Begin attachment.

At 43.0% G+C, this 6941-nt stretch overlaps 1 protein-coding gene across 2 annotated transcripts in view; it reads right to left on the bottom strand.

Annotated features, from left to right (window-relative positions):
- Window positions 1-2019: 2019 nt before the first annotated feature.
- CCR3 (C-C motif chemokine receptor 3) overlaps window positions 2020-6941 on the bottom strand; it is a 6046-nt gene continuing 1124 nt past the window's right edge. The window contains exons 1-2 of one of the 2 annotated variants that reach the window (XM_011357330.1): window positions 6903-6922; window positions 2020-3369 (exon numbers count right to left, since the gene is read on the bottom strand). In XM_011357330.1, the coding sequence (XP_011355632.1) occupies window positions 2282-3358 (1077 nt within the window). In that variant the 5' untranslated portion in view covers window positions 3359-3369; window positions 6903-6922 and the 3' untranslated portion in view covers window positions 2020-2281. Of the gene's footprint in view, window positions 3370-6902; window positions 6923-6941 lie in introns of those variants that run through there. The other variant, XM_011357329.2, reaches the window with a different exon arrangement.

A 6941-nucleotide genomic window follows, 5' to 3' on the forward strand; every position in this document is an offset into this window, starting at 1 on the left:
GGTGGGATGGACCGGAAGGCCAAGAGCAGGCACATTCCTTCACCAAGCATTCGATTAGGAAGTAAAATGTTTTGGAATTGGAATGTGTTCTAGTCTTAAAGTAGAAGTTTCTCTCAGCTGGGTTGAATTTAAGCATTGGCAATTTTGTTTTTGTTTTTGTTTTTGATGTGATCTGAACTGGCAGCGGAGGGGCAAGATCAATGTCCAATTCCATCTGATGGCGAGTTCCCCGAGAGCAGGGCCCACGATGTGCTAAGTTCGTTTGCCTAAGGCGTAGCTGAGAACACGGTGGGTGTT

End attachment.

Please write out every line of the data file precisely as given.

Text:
At 43.0% G+C, this 6941-nt stretch overlaps 1 protein-coding gene across 2 annotated transcripts in view; it reads right to left on the bottom strand.

Annotated features, from left to right (window-relative positions):
- Window positions 1-2019: 2019 nt before the first annotated feature.
- CCR3 (C-C motif chemokine receptor 3) overlaps window positions 2020-6941 on the bottom strand; it is a 6046-nt gene continuing 1124 nt past the window's right edge. The window contains exons 1-2 of one of the 2 annotated variants that reach the window (XM_011357330.1): window positions 6903-6922; window positions 2020-3369 (exon numbers count right to left, since the gene is read on the bottom strand). In XM_011357330.1, the coding sequence (XP_011355632.1) occupies window positions 2282-3358 (1077 nt within the window). In that variant the 5' untranslated portion in view covers window positions 3359-3369; window positions 6903-6922 and the 3' untranslated portion in view covers window positions 2020-2281. Of the gene's footprint in view, window positions 3370-6902; window positions 6923-6941 lie in introns of those variants that run through there. The other variant, XM_011357329.2, reaches the window with a different exon arrangement.

A 6941-nucleotide genomic window follows, 5' to 3' on the forward strand; every position in this document is an offset into this window, starting at 1 on the left:
GGTGGGATGGACCGGAAGGCCAAGAGCAGGCACATTCCTTCACCAAGCATTCGATTAGGAAGTAAAATGTTTTGGAATTGGAATGTGTTCTAGTCTTAAAGTAGAAGTTTCTCTCAGCTGGGTTGAATTTAAGCATTGGCAATTTTGTTTTTGTTTTTGTTTTTGATGTGATCTGAACTGGCAGCGGAGGGGCAAGATCAATGTCCAATTCCATCTGATGGCGAGTTCCCCGAGAGCAGGGCCCACGATGTGCTAAGTTCGTTTGCCTAAGGCGTAGCTGAGAACACGGTGGGTGTT